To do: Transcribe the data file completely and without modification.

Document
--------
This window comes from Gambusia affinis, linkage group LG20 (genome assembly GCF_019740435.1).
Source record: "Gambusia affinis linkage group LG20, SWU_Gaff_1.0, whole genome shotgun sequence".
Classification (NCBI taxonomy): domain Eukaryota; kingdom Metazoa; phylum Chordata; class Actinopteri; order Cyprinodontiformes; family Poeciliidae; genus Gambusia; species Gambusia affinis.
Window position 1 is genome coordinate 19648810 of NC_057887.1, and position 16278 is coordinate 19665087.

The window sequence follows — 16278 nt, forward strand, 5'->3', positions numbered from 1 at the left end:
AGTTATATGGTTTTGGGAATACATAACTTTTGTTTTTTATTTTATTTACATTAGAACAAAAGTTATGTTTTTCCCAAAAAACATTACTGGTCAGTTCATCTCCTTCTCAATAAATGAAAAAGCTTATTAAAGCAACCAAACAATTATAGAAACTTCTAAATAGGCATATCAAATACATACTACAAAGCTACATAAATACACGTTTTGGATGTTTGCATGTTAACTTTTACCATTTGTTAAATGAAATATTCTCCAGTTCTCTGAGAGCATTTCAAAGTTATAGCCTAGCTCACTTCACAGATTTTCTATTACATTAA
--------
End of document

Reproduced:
This window comes from Gambusia affinis, linkage group LG20 (genome assembly GCF_019740435.1).
Source record: "Gambusia affinis linkage group LG20, SWU_Gaff_1.0, whole genome shotgun sequence".
Classification (NCBI taxonomy): domain Eukaryota; kingdom Metazoa; phylum Chordata; class Actinopteri; order Cyprinodontiformes; family Poeciliidae; genus Gambusia; species Gambusia affinis.
Window position 1 is genome coordinate 19648810 of NC_057887.1, and position 16278 is coordinate 19665087.

The window sequence follows — 16278 nt, forward strand, 5'->3', positions numbered from 1 at the left end:
AGTTATATGGTTTTGGGAATACATAACTTTTGTTTTTTATTTTATTTACATTAGAACAAAAGTTATGTTTTTCCCAAAAAACATTACTGGTCAGTTCATCTCCTTCTCAATAAATGAAAAAGCTTATTAAAGCAACCAAACAATTATAGAAACTTCTAAATAGGCATATCAAATACATACTACAAAGCTACATAAATACACGTTTTGGATGTTTGCATGTTAACTTTTACCATTTGTTAAATGAAATATTCTCCAGTTCTCTGAGAGCATTTCAAAGTTATAGCCTAGCTCACTTCACAGATTTTCTATTACATTAA